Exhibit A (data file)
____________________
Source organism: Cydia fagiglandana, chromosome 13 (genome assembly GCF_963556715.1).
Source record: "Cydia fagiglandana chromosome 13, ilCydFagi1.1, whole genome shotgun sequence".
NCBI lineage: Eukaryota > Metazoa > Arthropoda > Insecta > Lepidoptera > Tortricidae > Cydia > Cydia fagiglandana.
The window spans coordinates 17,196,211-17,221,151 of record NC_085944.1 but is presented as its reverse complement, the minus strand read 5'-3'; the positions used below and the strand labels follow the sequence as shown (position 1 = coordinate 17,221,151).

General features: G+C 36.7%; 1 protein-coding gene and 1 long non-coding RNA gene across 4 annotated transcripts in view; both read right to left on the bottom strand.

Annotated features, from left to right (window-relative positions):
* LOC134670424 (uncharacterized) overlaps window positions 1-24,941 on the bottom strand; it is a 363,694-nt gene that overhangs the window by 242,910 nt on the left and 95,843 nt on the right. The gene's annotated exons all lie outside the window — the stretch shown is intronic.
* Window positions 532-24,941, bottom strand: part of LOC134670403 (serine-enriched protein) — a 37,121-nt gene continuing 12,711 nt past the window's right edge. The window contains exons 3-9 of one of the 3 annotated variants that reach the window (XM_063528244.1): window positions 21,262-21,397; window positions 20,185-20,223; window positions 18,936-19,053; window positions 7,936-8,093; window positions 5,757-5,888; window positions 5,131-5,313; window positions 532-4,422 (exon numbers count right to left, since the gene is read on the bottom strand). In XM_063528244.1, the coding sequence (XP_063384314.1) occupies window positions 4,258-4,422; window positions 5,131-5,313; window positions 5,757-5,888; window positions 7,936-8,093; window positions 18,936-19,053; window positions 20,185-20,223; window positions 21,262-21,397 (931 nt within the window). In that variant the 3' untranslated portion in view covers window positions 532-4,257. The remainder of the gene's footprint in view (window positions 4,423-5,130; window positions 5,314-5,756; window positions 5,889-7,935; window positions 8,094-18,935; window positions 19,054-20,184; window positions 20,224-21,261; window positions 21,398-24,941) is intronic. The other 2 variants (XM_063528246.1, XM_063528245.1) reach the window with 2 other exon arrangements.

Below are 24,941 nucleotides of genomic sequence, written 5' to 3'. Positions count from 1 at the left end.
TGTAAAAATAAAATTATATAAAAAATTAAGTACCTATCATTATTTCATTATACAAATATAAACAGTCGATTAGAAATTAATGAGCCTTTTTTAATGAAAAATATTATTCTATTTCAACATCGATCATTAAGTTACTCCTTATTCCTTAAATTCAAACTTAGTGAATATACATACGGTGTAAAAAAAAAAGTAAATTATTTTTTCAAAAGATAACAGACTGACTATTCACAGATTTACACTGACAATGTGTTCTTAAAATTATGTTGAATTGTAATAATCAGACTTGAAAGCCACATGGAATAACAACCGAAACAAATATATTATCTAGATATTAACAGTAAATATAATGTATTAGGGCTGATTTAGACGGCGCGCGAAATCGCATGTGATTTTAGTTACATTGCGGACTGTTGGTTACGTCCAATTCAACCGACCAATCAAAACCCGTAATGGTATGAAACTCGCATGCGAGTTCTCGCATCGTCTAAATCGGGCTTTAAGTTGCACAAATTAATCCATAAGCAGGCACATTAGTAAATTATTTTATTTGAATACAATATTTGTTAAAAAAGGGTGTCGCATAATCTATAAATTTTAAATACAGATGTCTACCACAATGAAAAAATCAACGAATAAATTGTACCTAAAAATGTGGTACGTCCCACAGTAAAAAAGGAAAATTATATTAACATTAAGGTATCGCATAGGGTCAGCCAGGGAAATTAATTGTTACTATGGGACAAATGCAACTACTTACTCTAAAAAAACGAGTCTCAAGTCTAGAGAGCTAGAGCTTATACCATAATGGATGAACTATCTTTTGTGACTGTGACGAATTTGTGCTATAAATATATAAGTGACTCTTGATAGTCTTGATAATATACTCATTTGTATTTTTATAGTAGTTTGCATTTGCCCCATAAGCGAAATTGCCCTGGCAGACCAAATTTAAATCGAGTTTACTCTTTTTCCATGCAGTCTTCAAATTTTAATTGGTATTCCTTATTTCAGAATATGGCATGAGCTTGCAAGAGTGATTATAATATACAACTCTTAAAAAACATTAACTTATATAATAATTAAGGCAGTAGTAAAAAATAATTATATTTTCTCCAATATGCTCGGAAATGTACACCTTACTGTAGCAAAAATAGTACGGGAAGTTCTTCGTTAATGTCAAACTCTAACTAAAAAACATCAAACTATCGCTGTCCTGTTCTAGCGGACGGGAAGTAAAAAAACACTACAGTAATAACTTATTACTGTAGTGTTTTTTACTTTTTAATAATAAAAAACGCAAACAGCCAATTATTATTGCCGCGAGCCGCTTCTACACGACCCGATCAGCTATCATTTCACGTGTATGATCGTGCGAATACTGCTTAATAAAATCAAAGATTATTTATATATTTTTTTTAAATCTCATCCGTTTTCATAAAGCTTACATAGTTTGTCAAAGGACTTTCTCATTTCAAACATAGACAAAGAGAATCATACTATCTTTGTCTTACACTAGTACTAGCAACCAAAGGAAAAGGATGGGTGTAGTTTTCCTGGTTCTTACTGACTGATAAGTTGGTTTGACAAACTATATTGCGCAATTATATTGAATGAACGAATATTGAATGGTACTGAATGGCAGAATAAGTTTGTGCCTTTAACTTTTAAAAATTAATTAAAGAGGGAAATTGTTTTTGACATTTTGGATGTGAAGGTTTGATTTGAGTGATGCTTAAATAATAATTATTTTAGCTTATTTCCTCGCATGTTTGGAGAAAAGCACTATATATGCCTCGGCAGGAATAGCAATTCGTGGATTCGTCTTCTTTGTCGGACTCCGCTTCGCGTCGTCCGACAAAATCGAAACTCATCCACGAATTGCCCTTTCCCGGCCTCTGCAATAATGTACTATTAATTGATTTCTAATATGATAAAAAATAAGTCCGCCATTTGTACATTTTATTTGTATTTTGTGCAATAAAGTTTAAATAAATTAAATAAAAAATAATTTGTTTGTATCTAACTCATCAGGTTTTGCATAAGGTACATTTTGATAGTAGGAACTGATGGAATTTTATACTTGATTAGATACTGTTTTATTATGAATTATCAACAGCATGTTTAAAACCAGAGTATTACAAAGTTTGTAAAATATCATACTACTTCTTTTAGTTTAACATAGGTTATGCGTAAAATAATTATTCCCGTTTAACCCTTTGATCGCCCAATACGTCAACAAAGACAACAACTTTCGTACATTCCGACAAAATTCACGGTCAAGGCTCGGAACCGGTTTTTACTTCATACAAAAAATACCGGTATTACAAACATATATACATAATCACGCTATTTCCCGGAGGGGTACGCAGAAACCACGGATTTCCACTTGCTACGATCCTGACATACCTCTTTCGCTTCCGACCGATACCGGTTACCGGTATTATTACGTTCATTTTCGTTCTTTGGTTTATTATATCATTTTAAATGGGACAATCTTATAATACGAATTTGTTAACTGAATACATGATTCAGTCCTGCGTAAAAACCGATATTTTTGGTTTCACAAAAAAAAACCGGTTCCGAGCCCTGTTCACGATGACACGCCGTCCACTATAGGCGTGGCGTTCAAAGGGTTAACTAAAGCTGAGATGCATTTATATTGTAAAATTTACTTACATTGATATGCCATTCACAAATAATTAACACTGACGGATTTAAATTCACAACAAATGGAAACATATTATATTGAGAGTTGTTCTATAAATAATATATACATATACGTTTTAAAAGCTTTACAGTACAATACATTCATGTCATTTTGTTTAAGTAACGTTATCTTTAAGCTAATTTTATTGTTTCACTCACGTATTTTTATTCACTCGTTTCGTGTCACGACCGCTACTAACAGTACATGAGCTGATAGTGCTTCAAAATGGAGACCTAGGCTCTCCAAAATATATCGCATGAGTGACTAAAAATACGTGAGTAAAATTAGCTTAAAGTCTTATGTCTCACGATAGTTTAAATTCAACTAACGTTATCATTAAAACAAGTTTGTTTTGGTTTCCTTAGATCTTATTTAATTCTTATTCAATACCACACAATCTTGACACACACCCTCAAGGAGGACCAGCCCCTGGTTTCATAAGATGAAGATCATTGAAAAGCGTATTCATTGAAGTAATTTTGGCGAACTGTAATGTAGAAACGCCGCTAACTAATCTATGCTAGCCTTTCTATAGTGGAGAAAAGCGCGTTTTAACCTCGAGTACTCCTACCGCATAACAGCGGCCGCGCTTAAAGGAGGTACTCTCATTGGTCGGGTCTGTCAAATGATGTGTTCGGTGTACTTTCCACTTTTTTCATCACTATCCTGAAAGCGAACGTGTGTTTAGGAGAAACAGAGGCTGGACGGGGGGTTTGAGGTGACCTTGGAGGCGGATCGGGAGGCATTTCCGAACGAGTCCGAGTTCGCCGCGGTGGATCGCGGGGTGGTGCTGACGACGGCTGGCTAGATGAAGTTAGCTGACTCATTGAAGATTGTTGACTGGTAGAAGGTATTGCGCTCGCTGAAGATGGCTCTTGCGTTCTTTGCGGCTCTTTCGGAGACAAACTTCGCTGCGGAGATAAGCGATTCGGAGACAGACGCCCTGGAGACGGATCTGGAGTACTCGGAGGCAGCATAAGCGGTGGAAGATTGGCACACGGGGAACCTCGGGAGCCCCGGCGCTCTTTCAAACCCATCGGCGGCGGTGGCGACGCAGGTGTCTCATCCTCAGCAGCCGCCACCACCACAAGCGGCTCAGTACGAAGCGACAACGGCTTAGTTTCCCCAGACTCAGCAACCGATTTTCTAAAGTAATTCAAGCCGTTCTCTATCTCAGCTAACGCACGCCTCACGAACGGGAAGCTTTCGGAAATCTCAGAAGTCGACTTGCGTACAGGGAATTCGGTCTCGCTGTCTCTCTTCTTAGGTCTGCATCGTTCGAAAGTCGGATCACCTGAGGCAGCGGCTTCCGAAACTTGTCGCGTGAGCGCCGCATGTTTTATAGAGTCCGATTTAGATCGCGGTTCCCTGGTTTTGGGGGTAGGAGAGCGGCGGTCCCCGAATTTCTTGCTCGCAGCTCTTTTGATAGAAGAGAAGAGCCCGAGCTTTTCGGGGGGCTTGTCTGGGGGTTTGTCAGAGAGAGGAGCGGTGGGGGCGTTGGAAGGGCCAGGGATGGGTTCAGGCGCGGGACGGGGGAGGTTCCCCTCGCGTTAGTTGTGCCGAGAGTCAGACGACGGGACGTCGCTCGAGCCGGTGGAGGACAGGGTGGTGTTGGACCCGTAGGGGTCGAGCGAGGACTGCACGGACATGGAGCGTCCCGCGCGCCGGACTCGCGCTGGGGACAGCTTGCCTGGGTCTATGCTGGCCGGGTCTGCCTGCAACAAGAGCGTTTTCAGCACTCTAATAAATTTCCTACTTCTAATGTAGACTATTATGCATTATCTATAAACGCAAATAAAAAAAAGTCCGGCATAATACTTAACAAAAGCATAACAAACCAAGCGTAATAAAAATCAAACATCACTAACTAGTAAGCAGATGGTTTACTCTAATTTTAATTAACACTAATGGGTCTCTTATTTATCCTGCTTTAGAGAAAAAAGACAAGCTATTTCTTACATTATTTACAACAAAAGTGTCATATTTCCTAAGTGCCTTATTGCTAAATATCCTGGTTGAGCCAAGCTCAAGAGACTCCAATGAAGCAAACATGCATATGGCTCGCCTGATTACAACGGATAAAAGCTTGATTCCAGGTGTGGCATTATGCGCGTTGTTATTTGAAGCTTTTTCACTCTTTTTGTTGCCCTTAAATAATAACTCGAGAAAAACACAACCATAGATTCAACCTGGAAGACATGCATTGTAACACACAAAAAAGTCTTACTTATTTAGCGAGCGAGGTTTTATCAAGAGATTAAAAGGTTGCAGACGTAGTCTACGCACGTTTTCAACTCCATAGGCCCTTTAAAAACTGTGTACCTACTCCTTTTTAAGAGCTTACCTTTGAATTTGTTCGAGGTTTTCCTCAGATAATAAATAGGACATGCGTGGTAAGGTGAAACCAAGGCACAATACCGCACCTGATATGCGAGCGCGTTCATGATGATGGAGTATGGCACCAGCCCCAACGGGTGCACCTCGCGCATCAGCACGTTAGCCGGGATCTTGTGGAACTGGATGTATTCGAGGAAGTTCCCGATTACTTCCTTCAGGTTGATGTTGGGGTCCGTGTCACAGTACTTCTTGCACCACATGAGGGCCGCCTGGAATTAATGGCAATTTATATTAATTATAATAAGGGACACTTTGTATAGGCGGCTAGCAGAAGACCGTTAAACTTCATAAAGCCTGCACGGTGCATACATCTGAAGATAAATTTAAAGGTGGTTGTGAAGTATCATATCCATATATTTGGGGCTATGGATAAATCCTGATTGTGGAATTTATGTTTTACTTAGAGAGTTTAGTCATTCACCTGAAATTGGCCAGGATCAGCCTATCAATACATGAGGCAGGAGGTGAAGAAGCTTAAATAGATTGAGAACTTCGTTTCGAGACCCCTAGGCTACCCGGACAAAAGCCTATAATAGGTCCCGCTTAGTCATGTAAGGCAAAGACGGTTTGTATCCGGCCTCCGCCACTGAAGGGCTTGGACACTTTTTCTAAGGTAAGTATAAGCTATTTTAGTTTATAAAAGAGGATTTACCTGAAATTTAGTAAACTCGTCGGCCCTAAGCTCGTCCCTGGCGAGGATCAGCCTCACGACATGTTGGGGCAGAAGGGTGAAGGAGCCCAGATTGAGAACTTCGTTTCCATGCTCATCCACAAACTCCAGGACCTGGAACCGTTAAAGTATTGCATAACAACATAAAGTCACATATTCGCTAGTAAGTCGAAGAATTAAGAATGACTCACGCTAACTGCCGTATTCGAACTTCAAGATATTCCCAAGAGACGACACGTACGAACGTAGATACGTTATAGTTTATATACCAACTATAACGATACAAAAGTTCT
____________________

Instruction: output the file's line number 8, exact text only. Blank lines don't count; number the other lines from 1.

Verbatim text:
* Window positions 532-24,941, bottom strand: part of LOC134670403 (serine-enriched protein) — a 37,121-nt gene continuing 12,711 nt past the window's right edge. The window contains exons 3-9 of one of the 3 annotated variants that reach the window (XM_063528244.1): window positions 21,262-21,397; window positions 20,185-20,223; window positions 18,936-19,053; window positions 7,936-8,093; window positions 5,757-5,888; window positions 5,131-5,313; window positions 532-4,422 (exon numbers count right to left, since the gene is read on the bottom strand). In XM_063528244.1, the coding sequence (XP_063384314.1) occupies window positions 4,258-4,422; window positions 5,131-5,313; window positions 5,757-5,888; window positions 7,936-8,093; window positions 18,936-19,053; window positions 20,185-20,223; window positions 21,262-21,397 (931 nt within the window). In that variant the 3' untranslated portion in view covers window positions 532-4,257. The remainder of the gene's footprint in view (window positions 4,423-5,130; window positions 5,314-5,756; window positions 5,889-7,935; window positions 8,094-18,935; window positions 19,054-20,184; window positions 20,224-21,261; window positions 21,398-24,941) is intronic. The other 2 variants (XM_063528246.1, XM_063528245.1) reach the window with 2 other exon arrangements.